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. Last Updated: 07/27/2016

Communists Urge End To Presidential Elections




Communist leader Gennady Zyuganov called Monday for constitutional amendments that would abolish nationwide presidential elections and transfer some presidential powers to the Cabinet and parliament.


While typical of the Communists' political grandstanding, Zyuganov's remarks dimmed the prospects for a truce between the government, President Boris Yeltsin's administration, and the Communist-dominated opposition in parliament.


All sides have been calling for reconciliation, but have different ideas on what it should entail.


"The president should not necessarily be elected by all citizens," Zyuganov was quoted by Russian news agencies as saying. "It is not necessary to drag the whole country into the process.''


He also said some presidential powers should be redistributed between government and the legislature. Months of political peace in Russia ended abruptly last week with a standoff between Prime Minister Yevgeny Primakov and influential tycoon Boris Berezovsky, and an eruption of rumors about a government shakeup.


Yeltsin's history of unpredictable behavior has made many nervous that he may decide to fire Primakov, who has been getting increasingly assertive. In what many analysts saw as an attempt to create guarantees for his job, Primakov proposed a political truce that would bar Yeltsin from disbanding parliament or the government f in exchange for a promise that parliament drop impeachment proceedings against Yeltsin.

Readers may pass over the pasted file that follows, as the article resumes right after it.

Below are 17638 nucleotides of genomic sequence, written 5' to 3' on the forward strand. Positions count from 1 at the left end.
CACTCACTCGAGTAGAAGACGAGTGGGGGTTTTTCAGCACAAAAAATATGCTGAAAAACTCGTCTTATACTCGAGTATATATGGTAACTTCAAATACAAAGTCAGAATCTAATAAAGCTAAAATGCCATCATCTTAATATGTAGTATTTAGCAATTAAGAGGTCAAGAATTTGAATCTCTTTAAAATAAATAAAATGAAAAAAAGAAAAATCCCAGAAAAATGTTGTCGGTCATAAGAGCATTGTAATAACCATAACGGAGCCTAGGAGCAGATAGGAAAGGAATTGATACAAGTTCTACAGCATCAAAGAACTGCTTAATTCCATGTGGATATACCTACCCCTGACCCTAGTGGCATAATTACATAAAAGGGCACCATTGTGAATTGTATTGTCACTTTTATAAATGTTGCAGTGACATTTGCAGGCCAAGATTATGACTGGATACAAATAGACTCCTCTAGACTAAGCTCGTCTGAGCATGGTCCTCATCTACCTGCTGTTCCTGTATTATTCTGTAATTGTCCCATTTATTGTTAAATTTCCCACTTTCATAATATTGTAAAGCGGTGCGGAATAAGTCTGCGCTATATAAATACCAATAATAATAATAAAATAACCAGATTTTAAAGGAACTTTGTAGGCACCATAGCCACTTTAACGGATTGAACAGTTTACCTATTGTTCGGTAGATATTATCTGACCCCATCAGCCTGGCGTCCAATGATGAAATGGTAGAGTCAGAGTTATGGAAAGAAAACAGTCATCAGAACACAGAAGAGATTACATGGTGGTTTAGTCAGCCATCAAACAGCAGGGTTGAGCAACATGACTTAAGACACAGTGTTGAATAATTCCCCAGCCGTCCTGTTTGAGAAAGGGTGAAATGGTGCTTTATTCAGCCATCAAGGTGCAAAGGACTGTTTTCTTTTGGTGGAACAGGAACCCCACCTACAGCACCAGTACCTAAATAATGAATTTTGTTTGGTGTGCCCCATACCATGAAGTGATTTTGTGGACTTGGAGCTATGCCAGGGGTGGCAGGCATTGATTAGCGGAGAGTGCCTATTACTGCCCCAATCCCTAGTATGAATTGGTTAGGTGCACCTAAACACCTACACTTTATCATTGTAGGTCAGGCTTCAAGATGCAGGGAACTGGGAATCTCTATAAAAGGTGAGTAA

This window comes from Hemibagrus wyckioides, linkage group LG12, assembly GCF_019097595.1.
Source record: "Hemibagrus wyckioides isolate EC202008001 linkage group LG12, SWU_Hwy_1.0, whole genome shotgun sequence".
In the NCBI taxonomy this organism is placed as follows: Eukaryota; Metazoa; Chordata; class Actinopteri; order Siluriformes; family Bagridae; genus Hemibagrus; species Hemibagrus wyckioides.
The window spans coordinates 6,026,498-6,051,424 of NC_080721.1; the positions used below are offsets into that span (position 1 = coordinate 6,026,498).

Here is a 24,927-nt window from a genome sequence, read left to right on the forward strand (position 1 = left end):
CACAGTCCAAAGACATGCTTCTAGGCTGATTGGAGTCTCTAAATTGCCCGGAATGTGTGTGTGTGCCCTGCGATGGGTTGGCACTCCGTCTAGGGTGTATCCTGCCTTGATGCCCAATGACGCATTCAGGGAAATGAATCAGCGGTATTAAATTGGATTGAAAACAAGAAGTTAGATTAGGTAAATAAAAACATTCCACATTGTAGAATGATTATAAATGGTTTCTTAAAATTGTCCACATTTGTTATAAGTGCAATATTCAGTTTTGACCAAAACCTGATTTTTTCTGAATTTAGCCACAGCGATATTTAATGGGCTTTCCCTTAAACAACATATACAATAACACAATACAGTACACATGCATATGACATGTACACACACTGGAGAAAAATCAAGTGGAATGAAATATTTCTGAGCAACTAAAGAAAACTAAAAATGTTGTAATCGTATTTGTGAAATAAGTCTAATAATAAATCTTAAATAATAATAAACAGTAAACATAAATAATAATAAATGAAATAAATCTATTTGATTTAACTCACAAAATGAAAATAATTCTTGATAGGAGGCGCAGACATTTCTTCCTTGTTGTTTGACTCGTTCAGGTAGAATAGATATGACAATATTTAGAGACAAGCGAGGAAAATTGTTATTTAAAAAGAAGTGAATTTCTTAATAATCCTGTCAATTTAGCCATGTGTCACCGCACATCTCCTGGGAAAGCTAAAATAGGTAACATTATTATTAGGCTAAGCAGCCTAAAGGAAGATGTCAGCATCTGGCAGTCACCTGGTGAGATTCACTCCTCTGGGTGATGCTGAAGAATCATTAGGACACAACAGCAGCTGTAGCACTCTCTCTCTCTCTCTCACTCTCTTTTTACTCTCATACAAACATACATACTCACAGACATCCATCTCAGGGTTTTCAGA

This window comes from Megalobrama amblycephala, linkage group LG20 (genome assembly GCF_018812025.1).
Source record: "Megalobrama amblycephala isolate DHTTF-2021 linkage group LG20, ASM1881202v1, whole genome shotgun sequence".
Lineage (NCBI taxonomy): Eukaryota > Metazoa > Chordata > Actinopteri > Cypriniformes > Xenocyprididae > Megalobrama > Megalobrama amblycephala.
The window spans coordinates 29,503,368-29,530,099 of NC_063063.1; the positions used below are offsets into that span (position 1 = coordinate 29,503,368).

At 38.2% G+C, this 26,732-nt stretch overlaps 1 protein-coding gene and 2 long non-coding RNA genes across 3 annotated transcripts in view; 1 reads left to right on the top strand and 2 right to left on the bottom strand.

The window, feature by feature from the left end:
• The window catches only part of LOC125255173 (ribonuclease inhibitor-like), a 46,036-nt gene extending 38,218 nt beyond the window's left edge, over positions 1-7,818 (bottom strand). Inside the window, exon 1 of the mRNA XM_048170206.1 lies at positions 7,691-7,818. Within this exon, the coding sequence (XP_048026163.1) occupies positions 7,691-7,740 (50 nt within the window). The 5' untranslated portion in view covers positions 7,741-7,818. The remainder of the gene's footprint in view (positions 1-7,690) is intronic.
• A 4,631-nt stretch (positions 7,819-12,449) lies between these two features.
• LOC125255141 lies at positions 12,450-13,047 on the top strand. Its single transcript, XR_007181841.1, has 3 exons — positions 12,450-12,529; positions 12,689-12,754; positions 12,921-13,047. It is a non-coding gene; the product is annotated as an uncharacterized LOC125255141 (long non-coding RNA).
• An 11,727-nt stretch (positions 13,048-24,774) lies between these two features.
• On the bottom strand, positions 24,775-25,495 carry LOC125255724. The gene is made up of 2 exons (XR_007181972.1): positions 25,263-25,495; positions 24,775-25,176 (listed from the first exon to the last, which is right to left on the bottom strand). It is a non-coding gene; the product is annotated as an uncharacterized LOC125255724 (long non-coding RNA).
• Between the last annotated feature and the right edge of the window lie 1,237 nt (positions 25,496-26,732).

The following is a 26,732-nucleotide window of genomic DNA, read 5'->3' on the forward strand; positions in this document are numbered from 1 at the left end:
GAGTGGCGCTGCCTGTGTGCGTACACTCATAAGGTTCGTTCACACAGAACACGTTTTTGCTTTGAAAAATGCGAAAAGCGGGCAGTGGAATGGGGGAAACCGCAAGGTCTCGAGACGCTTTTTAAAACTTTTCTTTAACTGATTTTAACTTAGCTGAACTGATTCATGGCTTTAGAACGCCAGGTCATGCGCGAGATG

After the proposal drew sharp criticism from all sides, Yeltsin's aides offered a new draft agreement that would only bar the president from firing Primakov and the Cabinet without notifying lawmakers. The new draft agreement also includes a promise from both parliament and Yeltsin not to rewrite the constitution.


Beside calling for doing away with national presidential elections, Zyuganov also said that the Russians shouldn't be allowed to elect their regional governors. "The vertical executive authority has been destroyed by endless gubernatorial elections. This system must be repaired,'' Zyuganov was quoted as saying.


Meanwhile, a poll released Monday indicated that public support for Zyuganov has been shrinking, while Primakov has been gaining popularity. Yeltsin, whose ratings generally stay in the low single digits, didn't even register in the poll by the independent All-Russian Center for Public Opinion Research.


The poll results show 29 percent of respondents approved of Primakov, up from 24 percent in November. Zyuganov's rating was down to 18 percent from 20 percent in November. Interfax, which carried the poll results, gave no margin of error.